Apple (NASDAQ:AAPL) could slash the price of an iPhone to $99, continue to supply a nice margin of more than 40 percent and potentially dominate the smartphone market. At least that’s the opinion of a research analyst who issued a report Monday, according to a post on Electronista. The analyst said that a $100 price cut to the 8GB iPhone 3G could “double or triple” sales and quickly overtake other smartphones that are popping up these days, leaving only established successful smartphones - like the Blackberry - as competitors.
In addition, blog post noted that Apple’s growth in non-GAAP revenue - which it said it now would be reporting separately in quarterly earnings calls - could also give the company some serious wiggle room to adjust the iPhone’s price.
The company said earlier this month:
Management uses Adjusted Sales to evaluate the Company’s growth rate, revenue mix and performance relative to competitors. Given the significant increase in iPhone unit sales during the quarter ended September 27, 2008, Adjusted Sales provides a meaningful measurement of the Company’s growth by reflecting amounts generally due to Apple at the time of sale related to products sold within the period. Further, eliminating the effects of deferred revenue (current sales deferred to future periods and prior sales being recognized currently) provides more transparency into the Company’s underlying sales trends.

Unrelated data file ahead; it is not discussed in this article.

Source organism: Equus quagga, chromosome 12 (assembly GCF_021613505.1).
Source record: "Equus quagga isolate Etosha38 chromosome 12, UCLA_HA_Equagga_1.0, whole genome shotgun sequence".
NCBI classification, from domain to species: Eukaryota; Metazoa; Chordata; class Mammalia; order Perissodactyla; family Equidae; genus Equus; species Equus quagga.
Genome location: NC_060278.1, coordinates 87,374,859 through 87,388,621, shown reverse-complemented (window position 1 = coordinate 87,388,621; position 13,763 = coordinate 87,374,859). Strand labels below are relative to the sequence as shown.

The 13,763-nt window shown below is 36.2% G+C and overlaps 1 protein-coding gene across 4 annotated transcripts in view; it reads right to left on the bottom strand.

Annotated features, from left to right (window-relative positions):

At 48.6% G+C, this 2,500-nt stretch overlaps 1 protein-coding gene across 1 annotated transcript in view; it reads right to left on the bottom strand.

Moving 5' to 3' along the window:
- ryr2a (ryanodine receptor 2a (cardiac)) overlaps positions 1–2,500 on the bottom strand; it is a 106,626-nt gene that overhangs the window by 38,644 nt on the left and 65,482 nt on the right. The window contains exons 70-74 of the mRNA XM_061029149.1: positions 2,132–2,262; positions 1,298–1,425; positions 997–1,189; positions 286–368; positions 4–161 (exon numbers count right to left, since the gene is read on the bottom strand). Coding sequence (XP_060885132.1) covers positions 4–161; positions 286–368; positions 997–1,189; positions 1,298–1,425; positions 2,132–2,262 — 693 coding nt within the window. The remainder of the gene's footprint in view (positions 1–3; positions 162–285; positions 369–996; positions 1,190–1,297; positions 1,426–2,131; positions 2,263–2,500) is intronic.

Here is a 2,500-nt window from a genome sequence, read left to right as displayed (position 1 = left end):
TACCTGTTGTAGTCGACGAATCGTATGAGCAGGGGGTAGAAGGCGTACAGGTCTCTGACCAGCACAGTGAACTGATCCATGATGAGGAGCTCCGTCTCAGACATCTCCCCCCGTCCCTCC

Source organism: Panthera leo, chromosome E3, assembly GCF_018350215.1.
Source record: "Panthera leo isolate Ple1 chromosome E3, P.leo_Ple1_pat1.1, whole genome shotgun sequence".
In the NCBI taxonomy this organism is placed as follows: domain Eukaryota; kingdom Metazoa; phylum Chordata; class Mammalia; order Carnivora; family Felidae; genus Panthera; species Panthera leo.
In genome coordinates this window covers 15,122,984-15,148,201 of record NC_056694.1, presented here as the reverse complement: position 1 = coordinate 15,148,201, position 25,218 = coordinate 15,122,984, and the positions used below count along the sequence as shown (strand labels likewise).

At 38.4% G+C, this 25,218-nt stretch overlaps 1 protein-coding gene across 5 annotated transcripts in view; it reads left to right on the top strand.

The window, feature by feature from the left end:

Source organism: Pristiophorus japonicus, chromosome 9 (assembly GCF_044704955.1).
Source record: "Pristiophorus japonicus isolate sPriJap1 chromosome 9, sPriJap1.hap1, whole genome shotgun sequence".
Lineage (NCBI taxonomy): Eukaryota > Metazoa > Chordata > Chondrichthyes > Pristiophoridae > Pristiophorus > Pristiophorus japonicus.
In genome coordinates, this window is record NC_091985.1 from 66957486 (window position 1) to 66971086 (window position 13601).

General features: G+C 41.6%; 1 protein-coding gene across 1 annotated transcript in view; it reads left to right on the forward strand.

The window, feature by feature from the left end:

In accordance with the subscription accounting treatment required by GAAP, the Company recognizes revenue and cost of goods sold for iPhone and Apple TV over their economic lives. Adjusting GAAP sales and product costs to eliminate the impact of subscription accounting, the corresponding non-GAAP measures for the quarter are $11.68 billion of “Adjusted Sales” and $2.44 billion of “Adjusted Net Income.”
Earlier this month, Apple, which has already surpassed its goal of selling 10 million devices this year, said the iPhone now accounts for 39 percent of the business. The company also said the iPhone outsold the Blackberrry during the last quarter.